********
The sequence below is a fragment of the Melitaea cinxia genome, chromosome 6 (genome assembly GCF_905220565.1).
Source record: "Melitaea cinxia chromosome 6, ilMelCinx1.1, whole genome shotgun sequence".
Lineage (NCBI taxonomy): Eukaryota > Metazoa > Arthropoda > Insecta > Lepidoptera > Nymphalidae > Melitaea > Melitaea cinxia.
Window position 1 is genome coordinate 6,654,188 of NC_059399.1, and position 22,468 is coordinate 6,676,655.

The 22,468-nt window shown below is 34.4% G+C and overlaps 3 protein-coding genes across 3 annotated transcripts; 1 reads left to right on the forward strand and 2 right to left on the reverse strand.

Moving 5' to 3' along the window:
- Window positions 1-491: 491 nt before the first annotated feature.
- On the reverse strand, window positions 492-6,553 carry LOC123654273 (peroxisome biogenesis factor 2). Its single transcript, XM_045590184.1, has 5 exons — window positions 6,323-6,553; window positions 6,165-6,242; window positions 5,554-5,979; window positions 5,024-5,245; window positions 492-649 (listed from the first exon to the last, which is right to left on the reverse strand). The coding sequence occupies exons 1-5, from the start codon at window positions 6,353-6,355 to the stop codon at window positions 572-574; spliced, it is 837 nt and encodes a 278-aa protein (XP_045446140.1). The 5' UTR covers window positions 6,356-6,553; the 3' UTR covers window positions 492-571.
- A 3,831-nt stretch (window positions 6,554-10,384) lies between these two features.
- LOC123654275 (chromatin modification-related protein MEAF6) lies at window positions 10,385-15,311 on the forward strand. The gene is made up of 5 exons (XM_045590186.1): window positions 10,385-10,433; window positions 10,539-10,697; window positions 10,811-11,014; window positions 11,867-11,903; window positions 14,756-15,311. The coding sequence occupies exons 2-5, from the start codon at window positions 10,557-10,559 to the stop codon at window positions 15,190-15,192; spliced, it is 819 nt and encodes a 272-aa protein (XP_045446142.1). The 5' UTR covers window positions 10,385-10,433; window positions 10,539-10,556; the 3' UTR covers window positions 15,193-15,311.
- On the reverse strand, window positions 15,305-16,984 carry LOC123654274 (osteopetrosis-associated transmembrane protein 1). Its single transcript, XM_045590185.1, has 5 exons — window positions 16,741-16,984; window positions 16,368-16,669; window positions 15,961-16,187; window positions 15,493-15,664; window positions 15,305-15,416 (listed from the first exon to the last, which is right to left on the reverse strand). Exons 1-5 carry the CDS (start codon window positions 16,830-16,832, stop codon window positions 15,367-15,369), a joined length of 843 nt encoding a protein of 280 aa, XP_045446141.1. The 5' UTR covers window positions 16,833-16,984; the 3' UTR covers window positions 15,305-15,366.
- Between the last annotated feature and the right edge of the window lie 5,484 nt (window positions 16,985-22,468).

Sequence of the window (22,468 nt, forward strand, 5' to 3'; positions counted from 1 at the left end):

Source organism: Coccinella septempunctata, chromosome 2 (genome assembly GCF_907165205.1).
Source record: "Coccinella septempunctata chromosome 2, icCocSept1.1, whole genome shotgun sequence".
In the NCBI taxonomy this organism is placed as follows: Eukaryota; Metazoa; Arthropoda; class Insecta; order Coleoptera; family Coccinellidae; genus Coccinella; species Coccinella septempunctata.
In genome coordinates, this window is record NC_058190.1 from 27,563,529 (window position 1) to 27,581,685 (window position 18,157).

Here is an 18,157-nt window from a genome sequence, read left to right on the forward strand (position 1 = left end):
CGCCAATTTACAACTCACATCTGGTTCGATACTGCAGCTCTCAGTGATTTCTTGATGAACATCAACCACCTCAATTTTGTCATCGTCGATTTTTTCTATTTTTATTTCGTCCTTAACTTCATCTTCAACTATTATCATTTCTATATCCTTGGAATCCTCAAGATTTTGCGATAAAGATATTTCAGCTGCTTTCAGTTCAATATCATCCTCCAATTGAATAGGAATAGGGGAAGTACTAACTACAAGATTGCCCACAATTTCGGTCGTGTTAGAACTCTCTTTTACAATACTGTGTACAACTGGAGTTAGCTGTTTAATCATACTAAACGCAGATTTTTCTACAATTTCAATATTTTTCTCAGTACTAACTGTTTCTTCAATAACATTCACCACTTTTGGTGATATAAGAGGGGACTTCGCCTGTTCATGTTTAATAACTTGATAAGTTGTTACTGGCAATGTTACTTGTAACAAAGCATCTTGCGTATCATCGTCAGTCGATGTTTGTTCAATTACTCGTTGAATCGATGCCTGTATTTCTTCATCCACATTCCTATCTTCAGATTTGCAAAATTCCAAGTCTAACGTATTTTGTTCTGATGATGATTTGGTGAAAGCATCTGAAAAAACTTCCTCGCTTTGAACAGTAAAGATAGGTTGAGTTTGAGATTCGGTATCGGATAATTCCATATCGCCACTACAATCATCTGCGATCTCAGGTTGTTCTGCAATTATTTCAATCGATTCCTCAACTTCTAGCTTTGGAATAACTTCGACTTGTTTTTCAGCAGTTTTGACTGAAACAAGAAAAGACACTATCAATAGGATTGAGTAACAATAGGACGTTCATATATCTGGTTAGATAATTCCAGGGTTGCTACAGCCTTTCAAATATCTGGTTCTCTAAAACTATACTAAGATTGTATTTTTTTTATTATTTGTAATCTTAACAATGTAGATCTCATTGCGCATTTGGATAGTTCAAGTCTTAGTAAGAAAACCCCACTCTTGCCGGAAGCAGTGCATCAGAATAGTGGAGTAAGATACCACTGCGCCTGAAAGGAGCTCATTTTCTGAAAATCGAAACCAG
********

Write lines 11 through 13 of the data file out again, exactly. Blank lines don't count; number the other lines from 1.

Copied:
- On the reverse strand, window positions 15,305-16,984 carry LOC123654274 (osteopetrosis-associated transmembrane protein 1). Its single transcript, XM_045590185.1, has 5 exons — window positions 16,741-16,984; window positions 16,368-16,669; window positions 15,961-16,187; window positions 15,493-15,664; window positions 15,305-15,416 (listed from the first exon to the last, which is right to left on the reverse strand). Exons 1-5 carry the CDS (start codon window positions 16,830-16,832, stop codon window positions 15,367-15,369), a joined length of 843 nt encoding a protein of 280 aa, XP_045446141.1. The 5' UTR covers window positions 16,833-16,984; the 3' UTR covers window positions 15,305-15,366.
- Between the last annotated feature and the right edge of the window lie 5,484 nt (window positions 16,985-22,468).

Sequence of the window (22,468 nt, forward strand, 5' to 3'; positions counted from 1 at the left end):